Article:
Public’s reaction to Hoffman’s death falls short of respectful
By SHAMA DOSHI
The tragic death of Oscar winning actor, Philip Seymour Hoffman, rattled the world this past weekend. Hoffman was found dead in his New York apartment after an apparent heroin overdose.
Officials reportedly discovered Hoffman’s body on his bathroom floor with the hypodermic needle still inserted in his arm. Upon further investigation, 70 bags were found in the apartment, according to the New York Post.
Hollywood lost yet another remarkable actor to the continuing problem of drug addiction and overdose. Hoffman had been a prominent member of the Hollywood community, starring in over fifty movies between the years 1991 and 2014.
Hoffman’s fame was rekindled in his role as Plutarch Heavensbee in the “Hunger Games” series. News of Hoffman’s death left the “Hunger Games” fans worried about the remaining films. However, a recent BBC article noted that, “Hoffman had completed his work for The Hunger Games: Mockingjay Part 1, and had only seven days remaining to shoot on The Hunger Games: Mockingjay Part 2. It is thought the films’ scheduled release dates of 21 November 2014, and 20 November 2015, respectively, will not be affected by Hoffman’s death.”
Instead of focusing on something so trite as the roles of which will be lost after Hoffman’s death, we ought to be concerned about the increasing number of heroin overdoses. The public eye is viewing Hoffman’s death in the wrong way- as a character rather than an individual.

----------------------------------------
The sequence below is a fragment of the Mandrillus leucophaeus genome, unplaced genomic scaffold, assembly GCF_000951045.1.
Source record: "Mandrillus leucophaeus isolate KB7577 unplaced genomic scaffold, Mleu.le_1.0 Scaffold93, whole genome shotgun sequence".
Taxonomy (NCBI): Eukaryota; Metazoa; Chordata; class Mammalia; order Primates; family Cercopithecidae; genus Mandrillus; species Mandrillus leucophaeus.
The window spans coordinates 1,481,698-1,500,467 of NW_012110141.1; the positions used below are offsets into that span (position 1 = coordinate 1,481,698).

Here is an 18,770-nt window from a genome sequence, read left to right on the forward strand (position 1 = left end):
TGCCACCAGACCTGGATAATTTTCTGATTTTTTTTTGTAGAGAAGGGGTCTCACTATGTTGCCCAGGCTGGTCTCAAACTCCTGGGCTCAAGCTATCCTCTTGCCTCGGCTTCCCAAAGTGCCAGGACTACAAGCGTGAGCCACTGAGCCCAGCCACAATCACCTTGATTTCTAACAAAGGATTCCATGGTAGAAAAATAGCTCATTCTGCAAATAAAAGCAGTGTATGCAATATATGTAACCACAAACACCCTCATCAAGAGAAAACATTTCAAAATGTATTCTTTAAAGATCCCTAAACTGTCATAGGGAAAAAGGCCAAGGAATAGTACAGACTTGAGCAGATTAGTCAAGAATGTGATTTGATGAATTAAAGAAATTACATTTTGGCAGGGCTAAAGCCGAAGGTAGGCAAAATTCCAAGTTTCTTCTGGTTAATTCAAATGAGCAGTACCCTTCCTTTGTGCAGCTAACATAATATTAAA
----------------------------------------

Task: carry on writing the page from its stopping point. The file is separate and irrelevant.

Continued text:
Jennifer Peltz of the Washington Post wrote that between years 2000 and 2010 recorded heroin related deaths, “nearly doubled from 1,842 to 3,036.” This statistic is extremely alarming and suggests that heroin is becoming more popular in our society. Too many talented people have been lost to substance abuse. Such as musicians to actors: Cory Monteith, Janis Joplin, and Jimi Hendricks.
The recent rise in celebrity overdoses is troubling and suggests that perhaps there is a link between the pressure surrounding fame and an individual’s state of mind. I think the public ought to assess this relationship and realize that this is a rather serious issue that needs to be addressed.
With the increase of heroin addiction, we must come to terms with the gravity of this situation and the widespread use of this deadly drug. As Michael Clune, former heroin addict and published author, told Peltz that, “People think that it is someone who is a bum, who’s homeless, who has no money and who is sort of living at the very bottom.” However, with the death of Philip Seymour Hoffman we come to realize that heroin can take a place in anyone’s life.